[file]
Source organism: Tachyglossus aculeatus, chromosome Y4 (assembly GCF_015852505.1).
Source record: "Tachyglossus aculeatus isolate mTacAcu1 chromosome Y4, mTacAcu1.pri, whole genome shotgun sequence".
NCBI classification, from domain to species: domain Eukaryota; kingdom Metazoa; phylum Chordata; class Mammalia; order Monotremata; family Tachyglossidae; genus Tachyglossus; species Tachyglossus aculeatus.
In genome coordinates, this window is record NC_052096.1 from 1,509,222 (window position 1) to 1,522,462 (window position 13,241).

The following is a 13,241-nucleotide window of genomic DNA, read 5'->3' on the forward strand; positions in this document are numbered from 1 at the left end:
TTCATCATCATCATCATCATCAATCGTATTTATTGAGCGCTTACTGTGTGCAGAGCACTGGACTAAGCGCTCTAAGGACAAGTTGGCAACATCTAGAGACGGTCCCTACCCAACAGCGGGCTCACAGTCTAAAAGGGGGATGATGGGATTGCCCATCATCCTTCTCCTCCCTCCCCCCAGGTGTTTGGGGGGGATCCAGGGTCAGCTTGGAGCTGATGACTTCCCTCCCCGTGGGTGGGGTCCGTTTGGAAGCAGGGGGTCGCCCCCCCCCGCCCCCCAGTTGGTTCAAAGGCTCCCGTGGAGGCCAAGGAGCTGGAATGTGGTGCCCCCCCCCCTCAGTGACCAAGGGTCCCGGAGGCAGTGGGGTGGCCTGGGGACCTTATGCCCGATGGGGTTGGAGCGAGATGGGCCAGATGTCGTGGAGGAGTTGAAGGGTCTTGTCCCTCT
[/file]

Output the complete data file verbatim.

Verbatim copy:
Source organism: Tachyglossus aculeatus, chromosome Y4 (assembly GCF_015852505.1).
Source record: "Tachyglossus aculeatus isolate mTacAcu1 chromosome Y4, mTacAcu1.pri, whole genome shotgun sequence".
NCBI classification, from domain to species: domain Eukaryota; kingdom Metazoa; phylum Chordata; class Mammalia; order Monotremata; family Tachyglossidae; genus Tachyglossus; species Tachyglossus aculeatus.
In genome coordinates, this window is record NC_052096.1 from 1,509,222 (window position 1) to 1,522,462 (window position 13,241).

The following is a 13,241-nucleotide window of genomic DNA, read 5'->3' on the forward strand; positions in this document are numbered from 1 at the left end:
TTCATCATCATCATCATCATCAATCGTATTTATTGAGCGCTTACTGTGTGCAGAGCACTGGACTAAGCGCTCTAAGGACAAGTTGGCAACATCTAGAGACGGTCCCTACCCAACAGCGGGCTCACAGTCTAAAAGGGGGATGATGGGATTGCCCATCATCCTTCTCCTCCCTCCCCCCAGGTGTTTGGGGGGGATCCAGGGTCAGCTTGGAGCTGATGACTTCCCTCCCCGTGGGTGGGGTCCGTTTGGAAGCAGGGGGTCGCCCCCCCCCGCCCCCCAGTTGGTTCAAAGGCTCCCGTGGAGGCCAAGGAGCTGGAATGTGGTGCCCCCCCCCCTCAGTGACCAAGGGTCCCGGAGGCAGTGGGGTGGCCTGGGGACCTTATGCCCGATGGGGTTGGAGCGAGATGGGCCAGATGTCGTGGAGGAGTTGAAGGGTCTTGTCCCTCT